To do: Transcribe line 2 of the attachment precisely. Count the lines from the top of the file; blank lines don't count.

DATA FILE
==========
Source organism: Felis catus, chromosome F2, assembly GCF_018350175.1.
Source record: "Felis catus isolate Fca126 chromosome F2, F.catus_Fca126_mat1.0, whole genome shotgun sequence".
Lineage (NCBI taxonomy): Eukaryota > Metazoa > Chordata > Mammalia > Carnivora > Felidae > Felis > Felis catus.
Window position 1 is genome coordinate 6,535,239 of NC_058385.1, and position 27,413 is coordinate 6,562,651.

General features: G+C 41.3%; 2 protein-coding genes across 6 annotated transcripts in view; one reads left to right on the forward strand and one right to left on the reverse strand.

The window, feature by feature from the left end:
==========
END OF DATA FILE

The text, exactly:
Source record: "Felis catus isolate Fca126 chromosome F2, F.catus_Fca126_mat1.0, whole genome shotgun sequence".